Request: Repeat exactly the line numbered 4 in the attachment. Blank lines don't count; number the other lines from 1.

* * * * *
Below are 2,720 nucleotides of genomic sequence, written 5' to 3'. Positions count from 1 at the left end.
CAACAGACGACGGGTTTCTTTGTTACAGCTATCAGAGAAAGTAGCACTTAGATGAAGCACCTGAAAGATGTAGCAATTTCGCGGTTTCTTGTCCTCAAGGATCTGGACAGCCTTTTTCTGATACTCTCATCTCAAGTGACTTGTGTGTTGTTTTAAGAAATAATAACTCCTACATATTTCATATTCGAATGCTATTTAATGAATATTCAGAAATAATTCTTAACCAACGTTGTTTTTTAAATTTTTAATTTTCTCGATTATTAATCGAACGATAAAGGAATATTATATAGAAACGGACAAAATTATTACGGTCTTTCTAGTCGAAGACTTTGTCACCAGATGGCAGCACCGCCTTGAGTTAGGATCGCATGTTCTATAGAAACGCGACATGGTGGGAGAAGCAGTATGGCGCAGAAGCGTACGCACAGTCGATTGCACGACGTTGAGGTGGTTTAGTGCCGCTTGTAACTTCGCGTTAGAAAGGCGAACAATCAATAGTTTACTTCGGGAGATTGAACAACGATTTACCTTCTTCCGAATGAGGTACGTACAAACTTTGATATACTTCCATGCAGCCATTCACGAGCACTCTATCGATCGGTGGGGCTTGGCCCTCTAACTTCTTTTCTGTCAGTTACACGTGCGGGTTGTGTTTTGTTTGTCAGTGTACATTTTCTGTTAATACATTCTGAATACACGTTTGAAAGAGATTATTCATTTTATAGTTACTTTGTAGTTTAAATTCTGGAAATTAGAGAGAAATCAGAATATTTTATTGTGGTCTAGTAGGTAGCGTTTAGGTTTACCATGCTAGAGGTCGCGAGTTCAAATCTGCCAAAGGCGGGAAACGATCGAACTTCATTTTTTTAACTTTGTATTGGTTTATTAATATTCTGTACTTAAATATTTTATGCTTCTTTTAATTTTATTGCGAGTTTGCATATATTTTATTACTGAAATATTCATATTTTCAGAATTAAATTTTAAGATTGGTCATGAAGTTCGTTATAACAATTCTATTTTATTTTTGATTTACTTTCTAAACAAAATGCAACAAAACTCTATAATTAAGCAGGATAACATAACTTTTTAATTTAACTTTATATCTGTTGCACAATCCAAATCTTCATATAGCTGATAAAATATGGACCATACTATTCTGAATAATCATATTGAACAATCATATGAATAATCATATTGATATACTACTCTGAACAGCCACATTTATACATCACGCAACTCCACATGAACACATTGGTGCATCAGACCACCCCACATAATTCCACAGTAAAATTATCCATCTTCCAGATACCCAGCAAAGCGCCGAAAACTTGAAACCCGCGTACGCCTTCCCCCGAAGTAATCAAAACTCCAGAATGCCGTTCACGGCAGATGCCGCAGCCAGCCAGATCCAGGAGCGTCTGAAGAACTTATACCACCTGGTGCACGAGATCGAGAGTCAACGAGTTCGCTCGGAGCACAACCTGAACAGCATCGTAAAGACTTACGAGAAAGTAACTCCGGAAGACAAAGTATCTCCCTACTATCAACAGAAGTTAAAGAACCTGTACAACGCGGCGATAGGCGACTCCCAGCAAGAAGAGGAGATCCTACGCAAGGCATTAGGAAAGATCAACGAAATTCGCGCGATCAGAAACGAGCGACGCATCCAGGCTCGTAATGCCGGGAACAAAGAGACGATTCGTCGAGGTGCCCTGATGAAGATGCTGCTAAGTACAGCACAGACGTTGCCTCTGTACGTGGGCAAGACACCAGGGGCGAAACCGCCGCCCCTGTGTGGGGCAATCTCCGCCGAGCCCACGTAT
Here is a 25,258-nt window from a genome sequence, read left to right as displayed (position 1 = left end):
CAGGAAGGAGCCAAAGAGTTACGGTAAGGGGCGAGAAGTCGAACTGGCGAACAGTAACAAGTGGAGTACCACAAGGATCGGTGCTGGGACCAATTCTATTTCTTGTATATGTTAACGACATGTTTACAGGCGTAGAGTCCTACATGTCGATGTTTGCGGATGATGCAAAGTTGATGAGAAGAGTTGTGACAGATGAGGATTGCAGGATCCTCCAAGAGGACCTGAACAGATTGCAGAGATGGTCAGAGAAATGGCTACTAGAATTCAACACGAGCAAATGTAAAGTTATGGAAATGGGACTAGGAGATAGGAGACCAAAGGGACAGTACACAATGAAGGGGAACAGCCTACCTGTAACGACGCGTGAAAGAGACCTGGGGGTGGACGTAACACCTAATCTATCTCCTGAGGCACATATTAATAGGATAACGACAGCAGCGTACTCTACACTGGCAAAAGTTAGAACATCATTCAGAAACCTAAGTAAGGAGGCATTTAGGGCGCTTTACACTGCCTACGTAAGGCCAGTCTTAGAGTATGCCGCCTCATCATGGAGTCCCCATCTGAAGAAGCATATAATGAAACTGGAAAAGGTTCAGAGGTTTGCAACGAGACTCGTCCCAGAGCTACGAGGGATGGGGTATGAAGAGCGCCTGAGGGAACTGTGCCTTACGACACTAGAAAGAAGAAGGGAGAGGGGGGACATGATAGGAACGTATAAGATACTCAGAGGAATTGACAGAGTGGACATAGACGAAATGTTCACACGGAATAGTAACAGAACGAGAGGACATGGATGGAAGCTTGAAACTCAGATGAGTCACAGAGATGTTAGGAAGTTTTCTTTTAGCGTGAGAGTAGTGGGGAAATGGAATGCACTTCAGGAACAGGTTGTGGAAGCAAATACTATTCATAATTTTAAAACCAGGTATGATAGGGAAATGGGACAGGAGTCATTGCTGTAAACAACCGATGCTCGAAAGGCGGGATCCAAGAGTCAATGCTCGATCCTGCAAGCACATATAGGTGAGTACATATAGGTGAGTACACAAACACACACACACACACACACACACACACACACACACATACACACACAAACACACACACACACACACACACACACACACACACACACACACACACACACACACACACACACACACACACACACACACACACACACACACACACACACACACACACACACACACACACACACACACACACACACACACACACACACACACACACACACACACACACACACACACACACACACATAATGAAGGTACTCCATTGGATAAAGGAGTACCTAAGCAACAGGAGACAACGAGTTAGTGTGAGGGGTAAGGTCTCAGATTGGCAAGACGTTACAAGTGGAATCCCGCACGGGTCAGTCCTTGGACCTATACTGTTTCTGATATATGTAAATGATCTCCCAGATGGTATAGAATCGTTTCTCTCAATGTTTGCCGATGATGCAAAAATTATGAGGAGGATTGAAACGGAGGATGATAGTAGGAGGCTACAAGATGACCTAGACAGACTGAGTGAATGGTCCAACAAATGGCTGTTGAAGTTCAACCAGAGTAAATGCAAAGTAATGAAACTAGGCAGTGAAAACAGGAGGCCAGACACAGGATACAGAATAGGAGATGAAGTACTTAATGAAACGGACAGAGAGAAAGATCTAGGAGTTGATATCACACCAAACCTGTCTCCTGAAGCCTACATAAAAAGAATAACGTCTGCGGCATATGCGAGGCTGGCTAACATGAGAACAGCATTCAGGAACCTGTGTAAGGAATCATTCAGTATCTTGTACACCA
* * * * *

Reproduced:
CAGGAAGGAGCCAAAGAGTTACGGTAAGGGGCGAGAAGTCGAACTGGCGAACAGTAACAAGTGGAGTACCACAAGGATCGGTGCTGGGACCAATTCTATTTCTTGTATATGTTAACGACATGTTTACAGGCGTAGAGTCCTACATGTCGATGTTTGCGGATGATGCAAAGTTGATGAGAAGAGTTGTGACAGATGAGGATTGCAGGATCCTCCAAGAGGACCTGAACAGATTGCAGAGATGGTCAGAGAAATGGCTACTAGAATTCAACACGAGCAAATGTAAAGTTATGGAAATGGGACTAGGAGATAGGAGACCAAAGGGACAGTACACAATGAAGGGGAACAGCCTACCTGTAACGACGCGTGAAAGAGACCTGGGGGTGGACGTAACACCTAATCTATCTCCTGAGGCACATATTAATAGGATAACGACAGCAGCGTACTCTACACTGGCAAAAGTTAGAACATCATTCAGAAACCTAAGTAAGGAGGCATTTAGGGCGCTTTACACTGCCTACGTAAGGCCAGTCTTAGAGTATGCCGCCTCATCATGGAGTCCCCATCTGAAGAAGCATATAATGAAACTGGAAAAGGTTCAGAGGTTTGCAACGAGACTCGTCCCAGAGCTACGAGGGATGGGGTATGAAGAGCGCCTGAGGGAACTGTGCCTTACGACACTAGAAAGAAGAAGGGAGAGGGGGGACATGATAGGAACGTATAAGATACTCAGAGGAATTGACAGAGTGGACATAGACGAAATGTTCACACGGAATAGTAACAGAACGAGAGGACATGGATGGAAGCTTGAAACTCAGATGAGTCACAGAGATGTTAGGAAGTTTTCTTTTAGCGTGAGAGTAGTGGGGAAATGGAATGCACTTCAGGAACAGGTTGTGGAAGCAAATACTATTCATAATTTTAAAACCAGGTATGATAGGGAAATGGGACAGGAGTCATTGCTGTAAACAACCGATGCTCGAAAGGCGGGATCCAAGAGTCAATGCTCGATCCTGCAAGCACATATAGGTGAGTACATATAGGTGAGTACACAAACACACACACACACACACACACACACACACACACACATACACACACAAACACACACACACACACACACACACACACACACACACACACACACACACACACACACACACACACACACACACACACACACACACACACACACACACACACACACACACACACACACACACACACACACACACACACACACACACACACACACACACACACACACACACACACACACACACACATAATGAAGGTACTCCATTGGATAAAGGAGTACCTAAGCAACAGGAGACAACGAGTTAGTGTGAGGGGTAAGGTCTCAGATTGGCAAGACGTTACAAGTGGAATCCCGCACGGGTCAGTCCTTGGACCTATACTGTTTCTGATATATGTAAATGATCTCCCAGATGGTATAGAATCGTTTCTCTCAATGTTTGCCGATGATGCAAAAATTATGAGGAGGATTGAAACGGAGGATGATAGTAGGAGGCTACAAGATGACCTAGACAGACTGAGTGAATGGTCCAACAAATGGCTGTTGAAGTTCAACCAGAGTAAATGCAAAGTAATGAAACTAGGCAGTGAAAACAGGAGGCCAGACACAGGATACAGAATAGGAGATGAAGTACTTAATGAAACGGACAGAGAGAAAGATCTAGGAGTTGATATCACACCAAACCTGTCTCCTGAAGCCTACATAAAAAGAATAACGTCTGCGGCATATGCGAGGCTGGCTAACATGAGAACAGCATTCAGGAACCTGTGTAAGGAATCATTCAGTATCTTGTACACCA